Lena is another character discovering new things about someone she thought she knew. It turns out it wasn’t Leviathan who kidnapped Eve at the end of last week’s episode. Lena abducted her former assistant in order to use her as a test subject in her latest project: Re-programming humanity to rid the brain of malicious traits like violence and betrayal. Lena initially wants to use Obsidian’s contact lenses as a means of applying her upgrade, but when Andrea finds out that Lena is modifying her tech, she cuts off her supply. So Lena decides to upload her A.I. Hope into Eve’s body in order to come up with a new plan.
The return of the Eve/Lena dynamic helps flesh out Lena’s worldview. For one thing, it’s a pointed reminder of just how many people have betrayed Lena over the years, which puts her refusal to forgive Kara in a larger context. For another, it demonstrates the fine line that Lena walks with her morality. She takes Eve’s plea that she wants to become a better person as permission to “fix” her by any means necessary, including uploading a whole new personality into her body. It’s an interesting example of the Luthor family’s myopia and egotism aimed in a different direction than just power grabs. Lena may claim her aim is “non nocere” or “do no harm,” but by the end of the episode, I can’t imagine Eve would agree that she hasn’t been harmed.
It’s a shame we don’t spend more time on Lena’s storyline, as it’s one of the strongest elements of the episode. But the final reveal of the Hope-Eve (Heave?) hybrid is an appropriately chilling image in an episode full of them. One of the most successful things about “Stranger Beside Me” is the amount of tension director David McWhirter mines from Dana Horgan & Katie Rose Rogers’ script. The scene where Kara, Alex, and Briany track J’onn’s brother to a sewer calls to mind any number of horror movies, as does the one where Andrea is just inches away from discovering the secret prisoner Lena has locked in her lab. “Stranger Beside Me” even ends with an eerie acoustic cover of “Girls Just Want To Have Fun,” which effectively implies that not everything is hunky dory in National City.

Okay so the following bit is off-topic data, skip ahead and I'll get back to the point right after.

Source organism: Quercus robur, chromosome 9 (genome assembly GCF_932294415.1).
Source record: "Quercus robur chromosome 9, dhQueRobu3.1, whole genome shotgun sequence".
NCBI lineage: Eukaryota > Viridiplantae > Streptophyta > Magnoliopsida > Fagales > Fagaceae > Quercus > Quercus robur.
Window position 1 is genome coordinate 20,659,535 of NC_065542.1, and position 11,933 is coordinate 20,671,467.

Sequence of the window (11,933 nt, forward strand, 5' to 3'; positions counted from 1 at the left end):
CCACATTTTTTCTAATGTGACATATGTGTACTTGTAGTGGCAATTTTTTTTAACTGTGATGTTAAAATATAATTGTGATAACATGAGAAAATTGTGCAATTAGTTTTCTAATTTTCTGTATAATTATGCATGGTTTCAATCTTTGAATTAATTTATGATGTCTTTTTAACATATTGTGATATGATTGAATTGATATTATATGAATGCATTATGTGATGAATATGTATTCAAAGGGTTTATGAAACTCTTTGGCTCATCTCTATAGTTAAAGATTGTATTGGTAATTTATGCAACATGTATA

That includes the fact that Kara is struggling to fit in at a new version of CatCo where her boss and co-workers expect her to (gasp!) do her job in a timely and professional manner. She accuses William of being a saboteur, and he certainly doesn’t win any points for calling up an old NSA contact in order to track her. Yet the final shot of William volunteering at a soup kitchen implies he’s still a stranger Kara doesn’t fully understand. No doubt the many pointed mentions of his wife will play a bigger role this season too.
“Stranger Beside Me” lays out some interesting ideas and themes for the season to explore, it just doesn’t entirely function as an episode in its own right. It lacks the seamlessness of the best Supergirl outings, even as it proves willing to shake things up in potentially intriguing ways.
- For his post-CatCo career, James is deciding between becoming the media director of the Smithsonian and running for Senate. Umm, okay!
- Rather than give J’onn’s brother a human persona, the show seems to be having him rotate between various human disguises when he’s not in his Green Martian form. That leads to a great action sequence where Kara fights “Alex,” which I have to imagine was an absolute blast for Melissa Benoist and Chyler Leigh to shoot.
- Part of the reason Andrea wanted to buy CatCo was so that the media company could provide free advertising for Obsidian North tech. The two companies are now (literally) connected by a spiral staircase that links Andrea’s office to the Obsidian offices one floor down.
- Brainy says “Q-rays” aren’t discovered until the “Late Dark Ages,” but it turns out Kelly has already been working with them. Does that mean we’re currently living in the Late Dark Ages?
- William attempts to follow Kara only to run into Supergirl instead. I’m glad that Supergirl is still keeping up the double life element of Kara’s story even though Lena is now in the know.
- J’onn’s brother deflecting Kara’s heat vision with a side-view mirror was a fun image.